At this link is a magnificent collection of photos of some of the largest mining open pits and meteorite craters. The text that accompanies the photos is prejudiced: the message is that mining open pits have forever changed the landscape–although craters have had similar impact. You are left wondering what the writers really think.
I am in Iowa and this is a landscape like no other in North America. Without going in to detail, about 14,000 years ago glaciers retreated leaving behind rich clay-covered lands that now are highly productive of corn, soya bean, and the accompanying pigs, chickens, and breakfast cereals that “consume” said agricultural products.
The topography of Iowa is like no other: random, with flat areas in between crazy vallies, mounds, and wetlands on no erosional logic. It all reflects the happenstance of melting glaciers in last retreat.
Most of the flat land is corn and soya bean field. Where the land is rugged with vallies and mounds, are the dwelling places of the rich.
Today I spent a magic time on the 60 acre estate just recently bought by the son of old friends. We walked with grandkids and kids along grass lanes bordered by trees and ferns more lush than anything Disney ever imagined. We saw a deer bounding across the grass to a distant rise. We saw the sun dappled through the trees and the pond rippled by a light breeze.
The old house on the rise with a view is enormous: lots of small rooms and vain decorations. He and his wife will pull down walls, remove wall paper, tear out carpets, and make big, modern open spaces with money from parents who worked hard and did well, passing the money to the kids who now confess: “I do not know what I am going to do.”
“Maybe I will buy old tractors at auctions, fix the tractors up, and sell them to equally rich collectors. At least that will keep money moving through the system.”
His mother, who must be a multi-millionaire, still drives an old Mercury and frets about buying car seats for the grandkids at the Goodwill Store. She frets that “people are made to work.” But frets about two sons now luxuriating in unearned money, lack of skills, and the pleasure of doing nothing in particular.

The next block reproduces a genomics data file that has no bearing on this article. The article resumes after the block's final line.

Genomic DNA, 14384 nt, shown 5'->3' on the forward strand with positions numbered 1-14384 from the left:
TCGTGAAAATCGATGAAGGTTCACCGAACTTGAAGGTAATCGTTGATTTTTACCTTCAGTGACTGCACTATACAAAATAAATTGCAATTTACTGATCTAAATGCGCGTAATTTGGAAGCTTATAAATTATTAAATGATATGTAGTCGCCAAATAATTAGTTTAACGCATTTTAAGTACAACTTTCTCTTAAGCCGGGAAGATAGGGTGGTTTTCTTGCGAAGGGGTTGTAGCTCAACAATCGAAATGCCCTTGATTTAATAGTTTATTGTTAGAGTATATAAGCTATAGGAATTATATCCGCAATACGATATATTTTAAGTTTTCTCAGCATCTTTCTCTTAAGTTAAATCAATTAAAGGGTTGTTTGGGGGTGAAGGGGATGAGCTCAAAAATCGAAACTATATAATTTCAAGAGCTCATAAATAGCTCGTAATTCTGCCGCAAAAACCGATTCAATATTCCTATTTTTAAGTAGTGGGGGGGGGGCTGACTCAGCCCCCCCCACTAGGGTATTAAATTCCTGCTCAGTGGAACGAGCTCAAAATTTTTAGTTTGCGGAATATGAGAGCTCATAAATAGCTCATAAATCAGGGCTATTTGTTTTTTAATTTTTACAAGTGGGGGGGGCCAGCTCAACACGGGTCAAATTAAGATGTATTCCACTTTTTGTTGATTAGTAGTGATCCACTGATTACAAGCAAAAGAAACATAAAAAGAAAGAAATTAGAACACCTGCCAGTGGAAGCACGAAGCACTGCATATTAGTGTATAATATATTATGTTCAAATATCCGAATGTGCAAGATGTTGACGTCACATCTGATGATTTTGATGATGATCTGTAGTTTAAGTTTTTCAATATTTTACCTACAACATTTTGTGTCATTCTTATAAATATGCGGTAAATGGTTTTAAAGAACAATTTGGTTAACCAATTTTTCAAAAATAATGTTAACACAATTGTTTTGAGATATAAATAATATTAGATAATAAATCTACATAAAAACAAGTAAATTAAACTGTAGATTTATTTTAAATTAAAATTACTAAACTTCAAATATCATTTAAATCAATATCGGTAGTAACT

Just a few miles away, I visited with an ex-son-in-law. At forty, he is still studying for something through one of those commercial colleges that provide him with large scholarships of government money. They seem to teach him nothing that can be turned into a paying job. Yet he persists, determined in the belief that, well-educated, he will get the high salary job and lots of money. Meanwhile he studies at taxpayer expense, sprout Libertarian philosophy, sleeps with the new girlfriend, and looks after his six kids, the eldest of whom may start work next week at the local hardware store if he can pull himself aways from the vicious girlfriend.
I remarked that these two instance prove the American way: many of all socio-economic strata do not work, do not produce, but live good lives on money from parents, taxpayers, and the wealth that underpins the system. It is not a Democrat or Republican thing; this is a competitive system that rewards those who work, supports those who need, and makes so much money that all can eat and sex well.
In a dull strip mall in a vast, dreary room of ugly proportions and excessive sound, I met those who are the leaders of the local construction union. They are young, motivated, hardworking, and from my perspective, honest, decent, and motivated. We talked of union politics; demands for an extra four to eight percent; the intrusion of non-union contractors to build the new university buildings; and the struggle to survive on fifty thousand a year.
I am in town to celebrate the graduation as a civil engineer of my younger daughter. I cried as she and the other new civil graduates passed over the stage to get their degrees. I reveled in conversation with the professors who taught them. I laughed and cried with the parents of the other girls who graduated as civil engineers with her, and their bright futures at seventy to one hundred thousand a year. I am jealous over their decisions to do masters and doctors degrees at the great university that is the University of Iowa. The future is theirs–what a wonderful promise and achievement.
I looked at the farms, the 60-acre estates, the dull bars where they drink, the union hall where they cooperate against venial corporations, the varsity halls of learning, and the small apartments where they live, and I am encouraged. For surely out of this diversity will come renewal and new life. Surely the deadweight of untaxed, inherited wealth, the moribund union demands, and the despair of not knowing what to do will be overcome by these new graduates and their new skills as civil engineers. For as civil engineers, we are charged with using the forces of nature for the benefit of mankind.
I know they will live up to this ancient and noble charge.